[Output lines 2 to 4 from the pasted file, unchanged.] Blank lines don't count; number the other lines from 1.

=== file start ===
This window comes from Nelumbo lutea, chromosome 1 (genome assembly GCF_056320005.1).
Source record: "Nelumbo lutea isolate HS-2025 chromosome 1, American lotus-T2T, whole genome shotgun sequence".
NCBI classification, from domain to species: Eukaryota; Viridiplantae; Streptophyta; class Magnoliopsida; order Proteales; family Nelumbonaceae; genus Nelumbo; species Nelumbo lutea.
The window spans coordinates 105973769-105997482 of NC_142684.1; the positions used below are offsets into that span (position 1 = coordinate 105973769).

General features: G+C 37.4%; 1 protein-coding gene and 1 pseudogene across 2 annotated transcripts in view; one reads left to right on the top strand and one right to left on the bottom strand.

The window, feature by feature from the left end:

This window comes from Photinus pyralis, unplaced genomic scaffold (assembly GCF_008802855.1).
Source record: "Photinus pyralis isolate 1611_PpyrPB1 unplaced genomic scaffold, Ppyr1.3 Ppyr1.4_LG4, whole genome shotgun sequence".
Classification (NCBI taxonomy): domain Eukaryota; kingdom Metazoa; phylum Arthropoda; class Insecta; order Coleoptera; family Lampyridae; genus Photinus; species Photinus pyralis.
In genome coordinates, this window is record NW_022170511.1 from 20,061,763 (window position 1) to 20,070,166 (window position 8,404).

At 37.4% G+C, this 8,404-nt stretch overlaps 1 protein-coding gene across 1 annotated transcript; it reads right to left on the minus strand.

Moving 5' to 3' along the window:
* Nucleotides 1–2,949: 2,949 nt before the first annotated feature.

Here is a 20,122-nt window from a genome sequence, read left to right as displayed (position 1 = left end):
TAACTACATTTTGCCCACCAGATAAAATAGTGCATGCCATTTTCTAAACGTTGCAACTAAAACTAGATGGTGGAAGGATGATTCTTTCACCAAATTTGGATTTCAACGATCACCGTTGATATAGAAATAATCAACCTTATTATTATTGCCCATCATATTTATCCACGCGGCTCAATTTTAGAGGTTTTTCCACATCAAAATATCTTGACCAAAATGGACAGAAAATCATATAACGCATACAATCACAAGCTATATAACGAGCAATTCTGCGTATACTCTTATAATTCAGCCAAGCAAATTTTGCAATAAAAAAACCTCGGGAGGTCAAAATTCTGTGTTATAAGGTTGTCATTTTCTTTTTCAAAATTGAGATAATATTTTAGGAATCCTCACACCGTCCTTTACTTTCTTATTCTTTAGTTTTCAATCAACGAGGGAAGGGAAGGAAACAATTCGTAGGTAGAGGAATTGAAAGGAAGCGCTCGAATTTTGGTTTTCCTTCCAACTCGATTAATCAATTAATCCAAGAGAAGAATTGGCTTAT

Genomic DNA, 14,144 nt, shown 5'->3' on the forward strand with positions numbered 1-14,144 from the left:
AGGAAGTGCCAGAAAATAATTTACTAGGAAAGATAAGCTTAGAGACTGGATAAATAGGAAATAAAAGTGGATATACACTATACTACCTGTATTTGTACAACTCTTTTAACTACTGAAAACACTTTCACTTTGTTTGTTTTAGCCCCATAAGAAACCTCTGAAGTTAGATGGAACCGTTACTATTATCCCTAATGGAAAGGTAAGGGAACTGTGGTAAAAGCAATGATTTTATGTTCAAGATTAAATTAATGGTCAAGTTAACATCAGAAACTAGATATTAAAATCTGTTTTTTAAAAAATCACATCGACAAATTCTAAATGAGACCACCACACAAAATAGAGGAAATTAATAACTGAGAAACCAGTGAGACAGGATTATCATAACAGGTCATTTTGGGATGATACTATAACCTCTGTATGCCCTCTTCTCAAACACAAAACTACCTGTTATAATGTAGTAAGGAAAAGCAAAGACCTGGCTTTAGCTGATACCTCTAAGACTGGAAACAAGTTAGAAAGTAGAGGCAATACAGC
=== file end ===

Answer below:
Source record: "Nelumbo lutea isolate HS-2025 chromosome 1, American lotus-T2T, whole genome shotgun sequence".
NCBI classification, from domain to species: Eukaryota; Viridiplantae; Streptophyta; class Magnoliopsida; order Proteales; family Nelumbonaceae; genus Nelumbo; species Nelumbo lutea.
The window spans coordinates 105973769-105997482 of NC_142684.1; the positions used below are offsets into that span (position 1 = coordinate 105973769).